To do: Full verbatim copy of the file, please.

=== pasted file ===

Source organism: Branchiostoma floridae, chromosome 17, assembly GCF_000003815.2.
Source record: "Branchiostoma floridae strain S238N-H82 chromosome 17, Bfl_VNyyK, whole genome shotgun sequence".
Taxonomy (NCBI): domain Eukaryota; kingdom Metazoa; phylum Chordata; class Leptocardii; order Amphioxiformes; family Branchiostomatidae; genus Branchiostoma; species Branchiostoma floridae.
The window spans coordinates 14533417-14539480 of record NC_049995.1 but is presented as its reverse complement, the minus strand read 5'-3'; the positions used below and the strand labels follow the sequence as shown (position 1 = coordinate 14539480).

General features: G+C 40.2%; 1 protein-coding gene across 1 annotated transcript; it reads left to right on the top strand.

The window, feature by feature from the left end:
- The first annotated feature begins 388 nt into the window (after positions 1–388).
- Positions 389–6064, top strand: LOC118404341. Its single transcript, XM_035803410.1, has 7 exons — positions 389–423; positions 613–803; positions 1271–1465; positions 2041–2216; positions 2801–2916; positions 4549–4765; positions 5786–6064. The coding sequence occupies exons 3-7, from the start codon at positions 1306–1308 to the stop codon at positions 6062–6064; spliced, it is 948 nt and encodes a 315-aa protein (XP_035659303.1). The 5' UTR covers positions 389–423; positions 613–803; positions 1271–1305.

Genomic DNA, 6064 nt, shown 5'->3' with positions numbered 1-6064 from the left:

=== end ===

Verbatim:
Source organism: Branchiostoma floridae, chromosome 17, assembly GCF_000003815.2.
Source record: "Branchiostoma floridae strain S238N-H82 chromosome 17, Bfl_VNyyK, whole genome shotgun sequence".
Taxonomy (NCBI): domain Eukaryota; kingdom Metazoa; phylum Chordata; class Leptocardii; order Amphioxiformes; family Branchiostomatidae; genus Branchiostoma; species Branchiostoma floridae.
The window spans coordinates 14533417-14539480 of record NC_049995.1 but is presented as its reverse complement, the minus strand read 5'-3'; the positions used below and the strand labels follow the sequence as shown (position 1 = coordinate 14539480).

General features: G+C 40.2%; 1 protein-coding gene across 1 annotated transcript; it reads left to right on the top strand.

The window, feature by feature from the left end:
- The first annotated feature begins 388 nt into the window (after positions 1–388).
- Positions 389–6064, top strand: LOC118404341. Its single transcript, XM_035803410.1, has 7 exons — positions 389–423; positions 613–803; positions 1271–1465; positions 2041–2216; positions 2801–2916; positions 4549–4765; positions 5786–6064. The coding sequence occupies exons 3-7, from the start codon at positions 1306–1308 to the stop codon at positions 6062–6064; spliced, it is 948 nt and encodes a 315-aa protein (XP_035659303.1). The 5' UTR covers positions 389–423; positions 613–803; positions 1271–1305.

Genomic DNA, 6064 nt, shown 5'->3' with positions numbered 1-6064 from the left: